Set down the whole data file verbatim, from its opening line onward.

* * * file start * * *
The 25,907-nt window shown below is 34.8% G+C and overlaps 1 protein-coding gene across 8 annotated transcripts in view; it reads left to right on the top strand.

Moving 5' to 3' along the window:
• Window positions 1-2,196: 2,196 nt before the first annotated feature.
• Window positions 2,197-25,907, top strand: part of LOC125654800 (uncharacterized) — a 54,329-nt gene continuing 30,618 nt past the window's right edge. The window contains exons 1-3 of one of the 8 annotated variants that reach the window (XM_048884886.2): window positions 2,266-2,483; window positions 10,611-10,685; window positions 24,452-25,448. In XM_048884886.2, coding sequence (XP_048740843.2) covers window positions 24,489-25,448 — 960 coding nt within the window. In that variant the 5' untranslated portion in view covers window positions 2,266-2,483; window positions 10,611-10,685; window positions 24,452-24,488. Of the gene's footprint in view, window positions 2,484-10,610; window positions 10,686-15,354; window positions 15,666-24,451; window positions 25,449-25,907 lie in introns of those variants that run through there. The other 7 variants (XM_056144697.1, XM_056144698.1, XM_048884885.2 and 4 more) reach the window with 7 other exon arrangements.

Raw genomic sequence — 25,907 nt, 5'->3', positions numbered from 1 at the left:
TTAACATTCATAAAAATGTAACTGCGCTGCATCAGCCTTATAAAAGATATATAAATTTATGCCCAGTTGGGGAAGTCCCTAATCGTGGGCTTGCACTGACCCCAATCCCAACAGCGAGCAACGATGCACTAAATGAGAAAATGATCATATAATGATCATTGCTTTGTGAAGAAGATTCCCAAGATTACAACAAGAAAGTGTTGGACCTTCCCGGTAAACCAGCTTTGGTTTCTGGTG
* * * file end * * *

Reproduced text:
The 25,907-nt window shown below is 34.8% G+C and overlaps 1 protein-coding gene across 8 annotated transcripts in view; it reads left to right on the top strand.

Moving 5' to 3' along the window:
• Window positions 1-2,196: 2,196 nt before the first annotated feature.
• Window positions 2,197-25,907, top strand: part of LOC125654800 (uncharacterized) — a 54,329-nt gene continuing 30,618 nt past the window's right edge. The window contains exons 1-3 of one of the 8 annotated variants that reach the window (XM_048884886.2): window positions 2,266-2,483; window positions 10,611-10,685; window positions 24,452-25,448. In XM_048884886.2, coding sequence (XP_048740843.2) covers window positions 24,489-25,448 — 960 coding nt within the window. In that variant the 5' untranslated portion in view covers window positions 2,266-2,483; window positions 10,611-10,685; window positions 24,452-24,488. Of the gene's footprint in view, window positions 2,484-10,610; window positions 10,686-15,354; window positions 15,666-24,451; window positions 25,449-25,907 lie in introns of those variants that run through there. The other 7 variants (XM_056144697.1, XM_056144698.1, XM_048884885.2 and 4 more) reach the window with 7 other exon arrangements.

Raw genomic sequence — 25,907 nt, 5'->3', positions numbered from 1 at the left:
TTAACATTCATAAAAATGTAACTGCGCTGCATCAGCCTTATAAAAGATATATAAATTTATGCCCAGTTGGGGAAGTCCCTAATCGTGGGCTTGCACTGACCCCAATCCCAACAGCGAGCAACGATGCACTAAATGAGAAAATGATCATATAATGATCATTGCTTTGTGAAGAAGATTCCCAAGATTACAACAAGAAAGTGTTGGACCTTCCCGGTAAACCAGCTTTGGTTTCTGGTG